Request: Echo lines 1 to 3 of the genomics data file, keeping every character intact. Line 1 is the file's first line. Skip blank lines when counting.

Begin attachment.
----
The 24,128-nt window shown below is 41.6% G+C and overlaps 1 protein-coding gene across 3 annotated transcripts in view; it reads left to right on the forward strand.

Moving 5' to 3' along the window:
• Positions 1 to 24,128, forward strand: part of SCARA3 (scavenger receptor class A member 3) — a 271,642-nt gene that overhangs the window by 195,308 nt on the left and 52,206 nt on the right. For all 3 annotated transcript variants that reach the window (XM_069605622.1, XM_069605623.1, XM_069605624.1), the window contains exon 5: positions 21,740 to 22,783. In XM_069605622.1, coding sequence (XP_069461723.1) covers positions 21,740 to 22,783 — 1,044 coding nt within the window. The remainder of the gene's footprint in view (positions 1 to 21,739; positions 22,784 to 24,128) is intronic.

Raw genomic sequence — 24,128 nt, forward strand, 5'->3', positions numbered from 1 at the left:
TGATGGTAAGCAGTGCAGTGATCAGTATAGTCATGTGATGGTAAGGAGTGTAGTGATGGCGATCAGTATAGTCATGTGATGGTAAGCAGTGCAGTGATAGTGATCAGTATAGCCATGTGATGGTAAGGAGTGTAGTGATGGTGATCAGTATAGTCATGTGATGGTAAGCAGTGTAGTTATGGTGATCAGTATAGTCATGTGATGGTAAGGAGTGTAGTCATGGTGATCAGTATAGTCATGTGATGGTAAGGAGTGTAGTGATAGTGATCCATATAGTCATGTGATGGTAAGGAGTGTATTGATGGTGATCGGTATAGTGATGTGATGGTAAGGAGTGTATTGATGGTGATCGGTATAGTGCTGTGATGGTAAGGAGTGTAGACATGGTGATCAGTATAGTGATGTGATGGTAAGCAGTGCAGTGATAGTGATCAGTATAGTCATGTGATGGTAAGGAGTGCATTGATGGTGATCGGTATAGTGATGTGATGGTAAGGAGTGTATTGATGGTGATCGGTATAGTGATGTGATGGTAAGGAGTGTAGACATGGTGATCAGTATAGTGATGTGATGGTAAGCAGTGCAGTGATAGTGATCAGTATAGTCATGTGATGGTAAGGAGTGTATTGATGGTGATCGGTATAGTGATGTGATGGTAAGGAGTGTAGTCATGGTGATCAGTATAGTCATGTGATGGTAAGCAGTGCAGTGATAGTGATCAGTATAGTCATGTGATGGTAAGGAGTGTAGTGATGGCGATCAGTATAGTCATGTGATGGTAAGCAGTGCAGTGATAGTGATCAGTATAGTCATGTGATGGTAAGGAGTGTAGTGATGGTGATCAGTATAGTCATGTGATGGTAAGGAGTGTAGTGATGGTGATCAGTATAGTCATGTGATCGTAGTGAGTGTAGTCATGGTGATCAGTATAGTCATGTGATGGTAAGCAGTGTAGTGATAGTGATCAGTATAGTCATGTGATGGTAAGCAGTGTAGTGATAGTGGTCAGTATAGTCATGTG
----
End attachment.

The 24,128-nt window shown below is 41.6% G+C and overlaps 1 protein-coding gene across 3 annotated transcripts in view; it reads left to right on the forward strand.

Moving 5' to 3' along the window:
• Positions 1 to 24,128, forward strand: part of SCARA3 (scavenger receptor class A member 3) — a 271,642-nt gene that overhangs the window by 195,308 nt on the left and 52,206 nt on the right. For all 3 annotated transcript variants that reach the window (XM_069605622.1, XM_069605623.1, XM_069605624.1), the window contains exon 5: positions 21,740 to 22,783. In XM_069605622.1, coding sequence (XP_069461723.1) covers positions 21,740 to 22,783 — 1,044 coding nt within the window. The remainder of the gene's footprint in view (positions 1 to 21,739; positions 22,784 to 24,128) is intronic.